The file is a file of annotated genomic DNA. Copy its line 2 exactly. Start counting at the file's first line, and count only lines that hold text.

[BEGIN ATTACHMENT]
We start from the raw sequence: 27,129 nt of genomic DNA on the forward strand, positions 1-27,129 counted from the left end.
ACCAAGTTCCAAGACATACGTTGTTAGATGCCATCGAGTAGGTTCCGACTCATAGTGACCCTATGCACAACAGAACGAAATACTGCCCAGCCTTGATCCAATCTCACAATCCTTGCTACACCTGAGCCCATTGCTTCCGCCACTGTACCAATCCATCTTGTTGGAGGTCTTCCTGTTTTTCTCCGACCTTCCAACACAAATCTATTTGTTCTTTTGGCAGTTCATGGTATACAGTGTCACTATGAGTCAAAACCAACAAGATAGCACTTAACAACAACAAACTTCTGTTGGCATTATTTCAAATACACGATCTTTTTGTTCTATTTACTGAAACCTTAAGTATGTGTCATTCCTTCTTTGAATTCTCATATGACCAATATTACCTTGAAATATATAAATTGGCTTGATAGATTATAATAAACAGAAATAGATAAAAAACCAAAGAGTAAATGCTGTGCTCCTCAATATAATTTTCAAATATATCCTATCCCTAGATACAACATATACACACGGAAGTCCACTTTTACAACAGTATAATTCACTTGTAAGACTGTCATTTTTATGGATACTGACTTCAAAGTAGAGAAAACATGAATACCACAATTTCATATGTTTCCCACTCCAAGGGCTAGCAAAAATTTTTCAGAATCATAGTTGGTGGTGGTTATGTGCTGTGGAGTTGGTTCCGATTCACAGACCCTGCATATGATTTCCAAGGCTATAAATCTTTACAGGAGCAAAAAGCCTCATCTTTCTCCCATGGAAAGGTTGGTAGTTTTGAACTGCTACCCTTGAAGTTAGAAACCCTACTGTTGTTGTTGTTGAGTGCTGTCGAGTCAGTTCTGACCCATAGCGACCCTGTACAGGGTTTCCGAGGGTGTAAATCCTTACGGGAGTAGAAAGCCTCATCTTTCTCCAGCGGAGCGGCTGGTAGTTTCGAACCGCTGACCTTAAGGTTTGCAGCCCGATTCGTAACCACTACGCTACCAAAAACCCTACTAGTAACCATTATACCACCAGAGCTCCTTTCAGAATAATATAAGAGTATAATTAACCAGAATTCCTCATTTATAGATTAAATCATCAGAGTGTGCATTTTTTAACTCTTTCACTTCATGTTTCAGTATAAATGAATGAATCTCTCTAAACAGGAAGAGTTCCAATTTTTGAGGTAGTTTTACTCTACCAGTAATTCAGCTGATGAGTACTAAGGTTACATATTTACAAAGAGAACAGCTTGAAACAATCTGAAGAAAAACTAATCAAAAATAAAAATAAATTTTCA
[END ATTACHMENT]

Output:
ACCAAGTTCCAAGACATACGTTGTTAGATGCCATCGAGTAGGTTCCGACTCATAGTGACCCTATGCACAACAGAACGAAATACTGCCCAGCCTTGATCCAATCTCACAATCCTTGCTACACCTGAGCCCATTGCTTCCGCCACTGTACCAATCCATCTTGTTGGAGGTCTTCCTGTTTTTCTCCGACCTTCCAACACAAATCTATTTGTTCTTTTGGCAGTTCATGGTATACAGTGTCACTATGAGTCAAAACCAACAAGATAGCACTTAACAACAACAAACTTCTGTTGGCATTATTTCAAATACACGATCTTTTTGTTCTATTTACTGAAACCTTAAGTATGTGTCATTCCTTCTTTGAATTCTCATATGACCAATATTACCTTGAAATATATAAATTGGCTTGATAGATTATAATAAACAGAAATAGATAAAAAACCAAAGAGTAAATGCTGTGCTCCTCAATATAATTTTCAAATATATCCTATCCCTAGATACAACATATACACACGGAAGTCCACTTTTACAACAGTATAATTCACTTGTAAGACTGTCATTTTTATGGATACTGACTTCAAAGTAGAGAAAACATGAATACCACAATTTCATATGTTTCCCACTCCAAGGGCTAGCAAAAATTTTTCAGAATCATAGTTGGTGGTGGTTATGTGCTGTGGAGTTGGTTCCGATTCACAGACCCTGCATATGATTTCCAAGGCTATAAATCTTTACAGGAGCAAAAAGCCTCATCTTTCTCCCATGGAAAGGTTGGTAGTTTTGAACTGCTACCCTTGAAGTTAGAAACCCTACTGTTGTTGTTGTTGAGTGCTGTCGAGTCAGTTCTGACCCATAGCGACCCTGTACAGGGTTTCCGAGGGTGTAAATCCTTACGGGAGTAGAAAGCCTCATCTTTCTCCAGCGGAGCGGCTGGTAGTTTCGAACCGCTGACCTTAAGGTTTGCAGCCCGATTCGTAACCACTACGCTACCAAAAACCCTACTAGTAACCATTATACCACCAGAGCTCCTTTCAGAATAATATAAGAGTATAATTAACCAGAATTCCTCATTTATAGATTAAATCATCAGAGTGTGCATTTTTTAACTCTTTCACTTCATGTTTCAGTATAAATGAATGAATCTCTCTAAACAGGAAGAGTTCCAATTTTTGAGGTAGTTTTACTCTACCAGTAATTCAGCTGATGAGTACTAAGGTTACATATTTACAAAGAGAACAGCTTGAAACAATCTGAAGAAAAACTAATCAAAAATAAAAATAAATTTTCA